Interfaith Dialogue Group of Michiana women still going strong 20 years later
The year was 2003 and the pain from the Sept. 11 attacks was still raw.
Two Catholic women, Sister Mary Anne Farina and the late Reg Weissert, saw how many Americans were lumping all Muslims in with the radical Muslim terrorists who carried out the attacks.
They approached the Islamic Society of Michiana, and soon three Catholic women and three Muslim women began meeting monthly. Over the years, protestant women joined, then later some Jewish women.
On Tuesday about 50 women gathered at the Islamic Society to celebrate twenty years together. They’ve met at churches, synagogues, mosques and libraries. They’ve never been concerned with a formal structure or keeping meeting minutes.
In the beginning they were most eager to learn each other’s traditions and customs around births, deaths, weddings and holidays. As they became friends, their talks became more substantive, discussing current events and the everyday issues that we all face as Americans.
Rabia “Yasmin” Shariff, who is Muslim, was with the group from the beginning.
“In the beginning it was a lot of tiptoeing around each other, but once we got to know each other they would ask about families and what’s going on with the parents, and health, and grandchildren,” Shariff said. “It’s really a wonderful group and we’ve learned so much.”
Marzy Bauer, who is Jewish, has been with the Interfaith Dialogue Group since the mid-2000s. She recalls being motivated to reach out to the Islamic Society at that time after a Christian group in Florida burned a Quran.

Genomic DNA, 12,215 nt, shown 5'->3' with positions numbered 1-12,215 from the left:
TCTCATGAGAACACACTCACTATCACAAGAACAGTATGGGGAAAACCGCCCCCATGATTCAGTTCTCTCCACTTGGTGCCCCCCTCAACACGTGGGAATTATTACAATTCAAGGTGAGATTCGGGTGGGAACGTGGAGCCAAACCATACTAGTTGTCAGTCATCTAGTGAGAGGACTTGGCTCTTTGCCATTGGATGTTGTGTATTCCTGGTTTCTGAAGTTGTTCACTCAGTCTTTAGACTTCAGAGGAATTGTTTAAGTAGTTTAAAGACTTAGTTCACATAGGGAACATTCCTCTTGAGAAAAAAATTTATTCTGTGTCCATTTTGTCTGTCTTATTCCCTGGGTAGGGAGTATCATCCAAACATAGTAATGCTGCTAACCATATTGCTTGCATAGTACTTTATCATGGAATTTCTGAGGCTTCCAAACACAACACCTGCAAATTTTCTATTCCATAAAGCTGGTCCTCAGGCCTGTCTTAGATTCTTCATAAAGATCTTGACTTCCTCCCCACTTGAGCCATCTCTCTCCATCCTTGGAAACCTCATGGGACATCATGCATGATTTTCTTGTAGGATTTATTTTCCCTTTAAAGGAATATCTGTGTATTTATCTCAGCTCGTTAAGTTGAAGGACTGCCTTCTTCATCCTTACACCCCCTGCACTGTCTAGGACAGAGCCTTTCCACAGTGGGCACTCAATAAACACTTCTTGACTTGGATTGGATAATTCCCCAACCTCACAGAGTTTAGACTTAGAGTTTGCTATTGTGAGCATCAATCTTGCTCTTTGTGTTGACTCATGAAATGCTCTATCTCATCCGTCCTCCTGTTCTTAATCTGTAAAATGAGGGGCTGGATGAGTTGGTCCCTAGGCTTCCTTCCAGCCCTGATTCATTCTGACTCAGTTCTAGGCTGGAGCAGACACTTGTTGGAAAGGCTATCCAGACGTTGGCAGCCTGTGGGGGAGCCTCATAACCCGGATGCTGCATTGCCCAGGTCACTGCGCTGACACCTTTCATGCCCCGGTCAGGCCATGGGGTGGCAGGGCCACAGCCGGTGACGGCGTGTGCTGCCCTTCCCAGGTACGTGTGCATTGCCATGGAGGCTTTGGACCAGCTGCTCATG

“The people at Temple Beth El, where I’m a member, were very upset that that would happen in this country,” Bauer said.
Some other women from Bauer’s temple also joined.
“If you get to know someone as a person, you see beyond the stereotypes. So it’s no longer, ‘That’s a Muslim.’ It’s like, ‘That’s my friend.’ So I’ve had people in my religious tradition come up to me and say, ‘Well you know, all Muslims are terrorists.’ And I can say, you know you’re wrong. I can tell you that because I know Muslims and they’re not terrorists.”
Birdie McElroy, who is Christian, joined the group two months after it started. She said it’s been fascinating to learn about other religions.
“But what I’ve learned most of all is that we’re all the same really, just different ways of looking at life because of where we were born or what we’ve been taught,” McElroy said. “But I feel like once you move beyond your limitations, that you can expand your understanding and your love of others, and that’s what this group is about.”